In accordance with one aspect of the present invention there is provided an ultra-wideband (UWB) transceiver for detecting motion of an object comprising a generator mechanism for generating a UWB radio frequency (RF) signal of short duration pulses; a port mechanism coupled to the generator mechanism, operable in a transmit mode for transmitting the generated UWB RF signal and a receive mode for receiving an UWB RF signal; and a detector mechanism coupled to the port mechanism for detecting changes of the received UWB RF signal relative to a thermal compensation reference signal; wherein the received UWB RF signal relative to the thermal compensation reference signal varies with motion of the object.
In accordance with another aspect of the present invention there is provided an ultra-wideband (UWB) transceiver for detecting motion of an object comprising a pulse repetition frequency (PRF) generator for generating an UWB RF signal; an impulse generator coupled to the PRF generator; a physical layer transmit/receive (T/R) port coupled to the impulse generator operable between a transmit mode for transmitting the UWB RF signal or a receive mode for receiving a reflected UWB RF signal from the object; a diode detector coupled to the T/R port for receiving a signal from the T/R port and determining an energy average output of the received UWB RF signals over a defined period of time; a thermal compensator for generating a thermal compensation reference signal based upon variations in direct current (DC) supply voltage from ambient temperature fluctuations; a differential amplifier for processing the energy average output from the diode detector and using the thermal compensation reference signal to generate an amplified differential signal having a high frequency noise component; and a baseband filter for removing the high frequency noise component from the amplified differential signal for generating a baseband signal; wherein motion of the object can be identified by changes in the baseband signal over the defined period of time.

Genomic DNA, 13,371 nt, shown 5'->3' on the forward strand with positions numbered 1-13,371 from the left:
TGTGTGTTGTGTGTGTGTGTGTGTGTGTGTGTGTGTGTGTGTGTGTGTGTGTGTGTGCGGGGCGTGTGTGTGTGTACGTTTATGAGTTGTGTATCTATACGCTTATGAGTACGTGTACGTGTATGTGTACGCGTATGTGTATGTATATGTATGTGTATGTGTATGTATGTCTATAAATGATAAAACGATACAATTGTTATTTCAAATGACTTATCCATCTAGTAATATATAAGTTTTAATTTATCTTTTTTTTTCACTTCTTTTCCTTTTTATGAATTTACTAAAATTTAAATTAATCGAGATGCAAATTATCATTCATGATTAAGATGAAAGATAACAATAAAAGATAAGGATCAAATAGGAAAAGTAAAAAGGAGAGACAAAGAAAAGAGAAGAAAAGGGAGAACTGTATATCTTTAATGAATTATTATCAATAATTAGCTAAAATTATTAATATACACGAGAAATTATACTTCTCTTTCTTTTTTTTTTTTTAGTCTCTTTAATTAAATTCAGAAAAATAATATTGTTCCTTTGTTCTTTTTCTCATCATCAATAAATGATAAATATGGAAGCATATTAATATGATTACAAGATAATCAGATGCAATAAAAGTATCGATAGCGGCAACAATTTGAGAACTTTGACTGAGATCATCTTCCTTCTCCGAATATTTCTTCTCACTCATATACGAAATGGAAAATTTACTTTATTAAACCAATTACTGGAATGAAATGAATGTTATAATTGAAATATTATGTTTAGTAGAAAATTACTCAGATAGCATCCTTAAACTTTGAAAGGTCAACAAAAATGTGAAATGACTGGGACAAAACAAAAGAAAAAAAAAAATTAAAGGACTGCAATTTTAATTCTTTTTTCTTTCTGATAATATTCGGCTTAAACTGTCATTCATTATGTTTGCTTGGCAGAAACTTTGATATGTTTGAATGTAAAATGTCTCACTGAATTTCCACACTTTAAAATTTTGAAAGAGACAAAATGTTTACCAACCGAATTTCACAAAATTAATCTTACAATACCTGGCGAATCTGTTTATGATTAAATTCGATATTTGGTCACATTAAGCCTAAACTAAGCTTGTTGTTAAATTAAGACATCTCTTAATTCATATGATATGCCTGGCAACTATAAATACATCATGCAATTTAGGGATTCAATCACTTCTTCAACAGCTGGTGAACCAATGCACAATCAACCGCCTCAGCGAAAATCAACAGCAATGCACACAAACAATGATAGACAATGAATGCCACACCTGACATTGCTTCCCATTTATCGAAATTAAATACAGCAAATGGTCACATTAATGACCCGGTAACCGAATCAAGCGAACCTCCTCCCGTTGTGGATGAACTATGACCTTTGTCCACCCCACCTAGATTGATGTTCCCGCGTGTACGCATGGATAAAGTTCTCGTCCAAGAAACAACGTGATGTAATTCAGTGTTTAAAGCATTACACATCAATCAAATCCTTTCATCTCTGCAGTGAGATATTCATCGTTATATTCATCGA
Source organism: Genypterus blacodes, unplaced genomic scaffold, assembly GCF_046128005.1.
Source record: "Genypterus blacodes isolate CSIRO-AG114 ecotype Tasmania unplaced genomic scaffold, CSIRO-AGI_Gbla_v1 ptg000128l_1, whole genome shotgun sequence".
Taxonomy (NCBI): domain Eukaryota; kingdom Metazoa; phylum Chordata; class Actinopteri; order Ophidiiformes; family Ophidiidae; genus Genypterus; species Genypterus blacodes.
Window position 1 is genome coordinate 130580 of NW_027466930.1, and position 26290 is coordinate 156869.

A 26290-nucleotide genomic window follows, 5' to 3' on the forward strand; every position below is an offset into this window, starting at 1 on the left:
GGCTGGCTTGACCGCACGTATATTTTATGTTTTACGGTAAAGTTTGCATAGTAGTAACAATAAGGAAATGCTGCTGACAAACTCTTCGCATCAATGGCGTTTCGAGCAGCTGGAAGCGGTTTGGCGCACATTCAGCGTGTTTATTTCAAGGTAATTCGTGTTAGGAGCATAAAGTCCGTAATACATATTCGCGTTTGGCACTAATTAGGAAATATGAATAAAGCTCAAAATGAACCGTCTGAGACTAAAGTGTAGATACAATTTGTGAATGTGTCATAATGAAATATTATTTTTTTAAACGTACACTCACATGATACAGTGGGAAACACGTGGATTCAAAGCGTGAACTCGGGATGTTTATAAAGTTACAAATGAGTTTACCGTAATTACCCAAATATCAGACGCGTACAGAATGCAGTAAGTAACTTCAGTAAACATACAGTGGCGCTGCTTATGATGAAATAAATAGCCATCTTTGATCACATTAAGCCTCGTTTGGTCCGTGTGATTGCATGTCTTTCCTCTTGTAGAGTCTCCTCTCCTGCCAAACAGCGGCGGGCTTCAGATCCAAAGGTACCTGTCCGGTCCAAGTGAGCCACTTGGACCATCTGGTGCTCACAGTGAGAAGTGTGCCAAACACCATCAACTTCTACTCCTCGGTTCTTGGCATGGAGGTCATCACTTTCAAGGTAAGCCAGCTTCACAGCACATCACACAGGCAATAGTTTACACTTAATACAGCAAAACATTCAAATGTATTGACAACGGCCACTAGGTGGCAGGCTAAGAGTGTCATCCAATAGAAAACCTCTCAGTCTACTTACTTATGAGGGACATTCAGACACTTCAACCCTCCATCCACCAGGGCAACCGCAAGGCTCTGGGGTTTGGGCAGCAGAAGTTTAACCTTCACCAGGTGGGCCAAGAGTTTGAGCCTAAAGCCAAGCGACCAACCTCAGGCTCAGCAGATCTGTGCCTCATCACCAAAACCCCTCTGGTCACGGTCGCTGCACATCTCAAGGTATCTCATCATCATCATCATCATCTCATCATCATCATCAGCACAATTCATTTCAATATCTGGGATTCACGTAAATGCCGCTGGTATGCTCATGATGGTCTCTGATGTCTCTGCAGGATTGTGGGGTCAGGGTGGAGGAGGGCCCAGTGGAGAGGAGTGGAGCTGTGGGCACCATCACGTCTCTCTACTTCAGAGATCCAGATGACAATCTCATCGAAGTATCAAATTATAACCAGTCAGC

BRIEF DESCRIPTION OF THE DRAWINGS
In accordance with another aspect of the present invention there is provided a method of detecting the motion of an object comprising transmitting a short duration ultra-wideband (UWB) radio frequency (RF) signal through a transmit/receive port; receiving a reflected UWB RF signal from an object through the transmit/receive port; alternating between transmitting and detecting through the transmit/receive port in a half-duplex manner; comparing the received UWB RF signal to a thermal compensation reference signal; generating a differential signal between the received UWB RF signal and the thermal compensation reference signal; amplifying and filtering the differential signal to produce a baseband low frequency signal; and processing the baseband low frequency signal to determine motion of the object.